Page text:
Looking at the Kingkiller Chronicles now, when I have a bit more experience with storytelling, I see it as a kind of intricate machine, some vast clockwork automaton, all gears and oiled wood and shining brass, like an Analytical Engine: a marvelous, wonderful machine, each cog and cam perfectly shaped, each one fitting into the next, wheels whirring and gears grinding in a blur of frantic motion to produce something wonderful. I look at the books now, and I see how perfectly each chapter fits into the next, how everything is set up and lined up perfectly to create beautiful moments later on. The casual references thrown into NotW, which lead into the strange, magical happenings in the later chapters of WMF. I was surprised to find references to Felurian and the Adem from near the beginning of NotW. And knowing what happens later gives me context for interesting moments in the earlier chapters: like, for example, I marveled at Kvothe’s boldness in comparing Denna to Felurian, in their second meeting in NotW.

But when I read NotW when I was in high school, it was something difference. Instead of looking at the books as a marvelous machine, I saw them as a storm: a frenzied rush of wind and rain coming in from the sea, the waves blowing salt spray in your face as you look out onto the thunderheads, and occasionally there’s a bolt of lightning so sudden and so bright that you can’t help but wonder. Some of those lightning moments still exist for me: like Kvothe’s first performance at the Eolian. Or the moment that Kvothe first calls the wind. But then, some of the moments where lightning happens are different. When I first read NotW, I had much more of a shock at the moment that Kvothe’s family is killed. But now I feel something much deeper, and much sadder, when I read about young feral Kvothe in the forests of the Commonwealth, learning to play emotions on his lute. There’s something magical about that moment (and it’s not the fact that Kvothe is probably playing Names). Any writer can write about wizards. But for a writer to write actual wizardry– that’s something rare and special.

Wow. That last one sounds like a blurb.

Pat, if you ever need a blurb for your books, feel free to use that one.

Call me.

~ Ian

I’m having entirely too much fun creating Instant Poetry by taking passages from my favorite novels, translating them into Chinese using Google Translate, and translating them back, adding punctuation and line breaks where necessary. The process isn’t really very creative– it’s entirely derivative, since I’m making nothing up– but I like it. It’s a lot like performing alchemy. I’m taking one small, beautiful thing, and turning it into something else entirely, which manages to still be beautiful.

Also, it’s fun! You should give it a try.

Here’s one of my efforts:


Preamble: a silent three parts

This is the night.


Waystone hotel laid a silence, which is a three-part silent.


The most obvious part

is a hollow, echoing quiet.


Things lacking.


If there is wind, it sighed through the trees.

Inn sign, its hook creaking,

like the leaves and brush

on the road

trailing silence.


If there had been people–

even a very small number of hotels

within the men–

they will have the conversation and laughter filled the silence.


Clatter and clamor.

One expects the dark hours in the night.

The house from the water.


If there is no music…


But of course no music.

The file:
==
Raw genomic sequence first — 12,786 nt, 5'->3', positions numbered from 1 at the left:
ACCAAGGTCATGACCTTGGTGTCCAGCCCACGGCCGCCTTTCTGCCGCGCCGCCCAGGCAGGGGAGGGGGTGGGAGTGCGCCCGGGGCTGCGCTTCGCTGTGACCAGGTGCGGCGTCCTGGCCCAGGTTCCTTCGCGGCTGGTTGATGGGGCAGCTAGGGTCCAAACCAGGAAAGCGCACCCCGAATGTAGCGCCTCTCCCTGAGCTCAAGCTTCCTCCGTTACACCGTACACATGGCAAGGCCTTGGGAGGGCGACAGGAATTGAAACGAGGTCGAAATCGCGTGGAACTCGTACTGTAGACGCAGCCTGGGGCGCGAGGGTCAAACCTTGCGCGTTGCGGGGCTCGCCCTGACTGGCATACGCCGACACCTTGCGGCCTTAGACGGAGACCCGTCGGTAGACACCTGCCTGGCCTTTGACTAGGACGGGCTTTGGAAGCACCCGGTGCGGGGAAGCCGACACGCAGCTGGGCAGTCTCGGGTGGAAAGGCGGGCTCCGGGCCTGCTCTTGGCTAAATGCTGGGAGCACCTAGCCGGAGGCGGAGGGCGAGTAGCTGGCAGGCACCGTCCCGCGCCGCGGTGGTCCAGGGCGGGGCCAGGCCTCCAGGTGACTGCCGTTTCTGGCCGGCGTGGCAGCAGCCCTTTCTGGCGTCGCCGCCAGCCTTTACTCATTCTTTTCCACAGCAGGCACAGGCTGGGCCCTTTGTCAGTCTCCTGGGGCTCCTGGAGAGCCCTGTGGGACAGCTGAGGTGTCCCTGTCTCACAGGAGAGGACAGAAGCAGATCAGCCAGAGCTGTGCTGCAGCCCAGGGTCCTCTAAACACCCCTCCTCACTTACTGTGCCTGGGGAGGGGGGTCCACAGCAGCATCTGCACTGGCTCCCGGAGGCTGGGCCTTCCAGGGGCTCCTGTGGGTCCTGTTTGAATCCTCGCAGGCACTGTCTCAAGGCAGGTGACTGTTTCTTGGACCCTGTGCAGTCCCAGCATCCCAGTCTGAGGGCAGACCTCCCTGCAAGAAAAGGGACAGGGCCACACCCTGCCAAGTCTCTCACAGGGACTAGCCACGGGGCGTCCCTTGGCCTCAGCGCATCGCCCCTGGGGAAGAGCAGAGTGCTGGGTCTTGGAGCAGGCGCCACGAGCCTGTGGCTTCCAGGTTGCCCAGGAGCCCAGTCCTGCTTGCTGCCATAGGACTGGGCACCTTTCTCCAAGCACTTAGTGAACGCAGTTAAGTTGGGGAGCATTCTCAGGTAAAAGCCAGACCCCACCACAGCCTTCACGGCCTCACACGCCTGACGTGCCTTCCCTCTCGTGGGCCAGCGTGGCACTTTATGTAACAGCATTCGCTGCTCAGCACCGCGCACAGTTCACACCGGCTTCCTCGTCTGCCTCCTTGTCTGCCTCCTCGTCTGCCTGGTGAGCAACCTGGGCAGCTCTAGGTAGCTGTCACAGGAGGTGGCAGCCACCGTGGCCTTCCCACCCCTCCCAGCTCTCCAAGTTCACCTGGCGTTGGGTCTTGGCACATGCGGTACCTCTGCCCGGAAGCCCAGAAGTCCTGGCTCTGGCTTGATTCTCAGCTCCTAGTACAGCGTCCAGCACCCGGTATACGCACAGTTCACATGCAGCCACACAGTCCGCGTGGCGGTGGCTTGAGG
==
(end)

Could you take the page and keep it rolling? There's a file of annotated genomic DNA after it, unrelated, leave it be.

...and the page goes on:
In fact, none of these things, so remained silent.


Waystone man curled up inside the bar for a corner.

They drank, a quiet determination

to avoid serious discussion

of troubling news.


In this process, they added

a small, sullen silence.

Large, hollow.

It is made of alloy, a counterpoint.


The third silence is not an easy thing to note.

If you listened to an hour,

you may begin to feel.

The foot of the wooden floors

and rough, split barrels behind the bar,

it is the black stone fireplace.


A long-held fire.

Hot dead weight.


This is a slow back

and a white linen cloth,

rub the bar.

Raised for food.


It is the people standing there,

polished mahogany has a light

shining in the hands.


The man really red hair.

Red as flame.


His eyes are dark and distant.

He must know a lot of subtle things moving.


Waystone is his, just as silence is his third.

This is appropriate because it is the largest of the three silent.

others inside of the package itself.


This is the outcome of the fall of deep and wide.

This is a great river.

Smooth stone weight.


This is a patient, is to die.


Cut a person’s voice.


May I just mention that I love this poem. It’s taken from the prologue of The Name of the Wind, one of the most beautiful pieces of writing to ever come out of the fantasy genre. I love how the imagery shifts and changes here: from the indecipherable (“even a very small number of hotels within the man”) to the beautiful and profound-sounding (“he must know a lot of subtle things moving”). It’s a transmutation.

Anyway, it’s lots of fun. Feel free to try it if you want to.

~ Ian

PS: Google Translate ©2012 Google. The Name of the Wind ©2007 Patrick Rothfuss.

PPS: Yes, I’m still sick. Yes, I’m still busy. Yes, I still don’t feel up to blogging regularly. Maybe when I’m feeling better I’ll post some more.

I was reading the comments in Patrick Rothfuss’ blog (because, you know: Rothfuss), and came across this piece of advice, given to a person who was insecure about his writing, and wanted to know how to make his writing Not Suck.

As usual, Pat nailed this right on the head…

“You come to grips with the fact that writing something that sucks is better than writing nothing at all. 

“If you write something and it sucks, then good for you. Not all explorers discovered lost golden cities and trade routes to the mysterious East. Some of them died in a ditch. A lot of them did, actually. But still, they get full props for being brave. 

“But if you sit there paralyzed with fear, afraid to get out of your chair, then you’re no kind of explorer at all. You’re just a sad bastard. You have no chance of being cool. 

“The same is true with writing.”

I can add nothing to that.

Seriously, all you aspiring writers out there. Don’t worry about getting it right. Just get it down on paper. Don’t worry about making something Great™. Just write the best story you are capable of writing at that moment.

If you want to be a writer, just get out there and write.

~ Ian